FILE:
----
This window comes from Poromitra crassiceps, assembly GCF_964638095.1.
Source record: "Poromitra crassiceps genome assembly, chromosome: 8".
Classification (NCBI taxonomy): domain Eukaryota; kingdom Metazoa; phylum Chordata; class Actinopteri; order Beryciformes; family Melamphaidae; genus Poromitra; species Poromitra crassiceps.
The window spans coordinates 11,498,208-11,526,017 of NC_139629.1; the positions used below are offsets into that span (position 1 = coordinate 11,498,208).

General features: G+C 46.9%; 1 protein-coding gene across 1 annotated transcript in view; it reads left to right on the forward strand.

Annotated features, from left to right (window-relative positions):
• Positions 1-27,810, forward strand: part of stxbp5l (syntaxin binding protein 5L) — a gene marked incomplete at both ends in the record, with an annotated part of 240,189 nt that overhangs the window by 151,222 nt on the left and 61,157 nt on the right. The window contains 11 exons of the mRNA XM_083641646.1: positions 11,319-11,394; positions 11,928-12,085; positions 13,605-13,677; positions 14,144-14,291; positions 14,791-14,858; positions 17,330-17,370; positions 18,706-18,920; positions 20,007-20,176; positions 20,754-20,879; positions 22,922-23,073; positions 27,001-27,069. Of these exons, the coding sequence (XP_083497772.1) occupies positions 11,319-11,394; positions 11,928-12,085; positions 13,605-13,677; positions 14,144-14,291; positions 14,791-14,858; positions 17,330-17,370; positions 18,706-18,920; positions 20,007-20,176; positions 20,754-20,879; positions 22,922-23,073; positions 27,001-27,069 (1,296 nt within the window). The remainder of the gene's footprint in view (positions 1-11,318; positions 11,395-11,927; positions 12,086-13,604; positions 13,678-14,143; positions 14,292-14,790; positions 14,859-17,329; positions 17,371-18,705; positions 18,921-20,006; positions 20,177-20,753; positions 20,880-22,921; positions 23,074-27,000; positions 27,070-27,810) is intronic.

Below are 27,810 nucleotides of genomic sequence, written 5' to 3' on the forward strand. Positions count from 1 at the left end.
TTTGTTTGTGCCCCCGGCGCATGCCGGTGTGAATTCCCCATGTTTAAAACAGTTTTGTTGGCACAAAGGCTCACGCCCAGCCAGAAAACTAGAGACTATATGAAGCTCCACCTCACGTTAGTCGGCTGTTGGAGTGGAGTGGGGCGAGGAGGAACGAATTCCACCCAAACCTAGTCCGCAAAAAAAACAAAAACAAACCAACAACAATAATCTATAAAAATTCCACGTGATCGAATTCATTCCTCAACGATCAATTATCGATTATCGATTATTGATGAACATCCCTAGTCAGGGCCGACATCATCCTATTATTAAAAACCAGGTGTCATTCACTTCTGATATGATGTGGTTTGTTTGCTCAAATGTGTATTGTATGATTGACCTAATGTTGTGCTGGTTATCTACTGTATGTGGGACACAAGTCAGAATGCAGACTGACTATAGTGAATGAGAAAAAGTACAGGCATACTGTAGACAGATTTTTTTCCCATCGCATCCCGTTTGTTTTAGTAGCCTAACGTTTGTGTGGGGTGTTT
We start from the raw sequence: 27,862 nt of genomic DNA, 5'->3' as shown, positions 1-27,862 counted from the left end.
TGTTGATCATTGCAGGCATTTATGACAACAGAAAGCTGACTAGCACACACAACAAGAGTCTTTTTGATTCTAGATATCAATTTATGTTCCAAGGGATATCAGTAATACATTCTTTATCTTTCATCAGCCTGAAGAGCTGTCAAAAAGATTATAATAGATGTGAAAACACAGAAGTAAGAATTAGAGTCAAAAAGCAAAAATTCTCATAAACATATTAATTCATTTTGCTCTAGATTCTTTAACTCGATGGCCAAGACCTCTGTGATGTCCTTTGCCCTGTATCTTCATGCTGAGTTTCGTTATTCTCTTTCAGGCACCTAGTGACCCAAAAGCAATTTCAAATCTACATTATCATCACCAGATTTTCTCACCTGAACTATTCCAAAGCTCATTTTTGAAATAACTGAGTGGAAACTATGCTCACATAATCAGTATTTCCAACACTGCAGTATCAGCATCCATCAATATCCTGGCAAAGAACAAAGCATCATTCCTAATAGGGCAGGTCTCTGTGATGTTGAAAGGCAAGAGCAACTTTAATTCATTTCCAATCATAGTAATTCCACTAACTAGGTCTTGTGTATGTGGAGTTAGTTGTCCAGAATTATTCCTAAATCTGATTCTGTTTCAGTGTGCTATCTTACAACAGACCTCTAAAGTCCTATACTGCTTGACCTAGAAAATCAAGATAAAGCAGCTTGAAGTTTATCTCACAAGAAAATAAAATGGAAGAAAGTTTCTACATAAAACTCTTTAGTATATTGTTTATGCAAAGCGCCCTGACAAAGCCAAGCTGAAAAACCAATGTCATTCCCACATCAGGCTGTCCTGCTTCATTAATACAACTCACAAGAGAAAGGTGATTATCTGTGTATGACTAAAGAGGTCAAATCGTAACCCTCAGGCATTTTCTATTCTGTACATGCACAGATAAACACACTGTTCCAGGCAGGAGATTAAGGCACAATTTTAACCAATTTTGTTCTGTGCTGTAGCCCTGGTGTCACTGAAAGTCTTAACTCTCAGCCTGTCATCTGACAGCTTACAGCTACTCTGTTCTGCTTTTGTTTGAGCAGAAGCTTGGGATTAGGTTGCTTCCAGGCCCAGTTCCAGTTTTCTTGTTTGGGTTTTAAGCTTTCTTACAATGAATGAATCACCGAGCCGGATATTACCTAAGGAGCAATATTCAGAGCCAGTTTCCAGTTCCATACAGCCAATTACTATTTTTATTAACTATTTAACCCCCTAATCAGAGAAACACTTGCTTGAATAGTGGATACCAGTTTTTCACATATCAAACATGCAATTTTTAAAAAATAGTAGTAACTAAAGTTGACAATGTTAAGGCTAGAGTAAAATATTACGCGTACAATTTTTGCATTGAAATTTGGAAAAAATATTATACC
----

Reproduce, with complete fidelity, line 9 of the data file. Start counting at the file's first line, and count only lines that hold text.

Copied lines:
TTTGTTTGTGCCCCCGGCGCATGCCGGTGTGAATTCCCCATGTTTAAAACAGTTTTGTTGGCACAAAGGCTCACGCCCAGCCAGAAAACTAGAGACTATATGAAGCTCCACCTCACGTTAGTCGGCTGTTGGAGTGGAGTGGGGCGAGGAGGAACGAATTCCACCCAAACCTAGTCCGCAAAAAAAACAAAAACAAACCAACAACAATAATCTATAAAAATTCCACGTGATCGAATTCATTCCTCAACGATCAATTATCGATTATCGATTATTGATGAACATCCCTAGTCAGGGCCGACATCATCCTATTATTAAAAACCAGGTGTCATTCACTTCTGATATGATGTGGTTTGTTTGCTCAAATGTGTATTGTATGATTGACCTAATGTTGTGCTGGTTATCTACTGTATGTGGGACACAAGTCAGAATGCAGACTGACTATAGTGAATGAGAAAAAGTACAGGCATACTGTAGACAGATTTTTTTCCCATCGCATCCCGTTTGTTTTAGTAGCCTAACGTTTGTGTGGGGTGTTT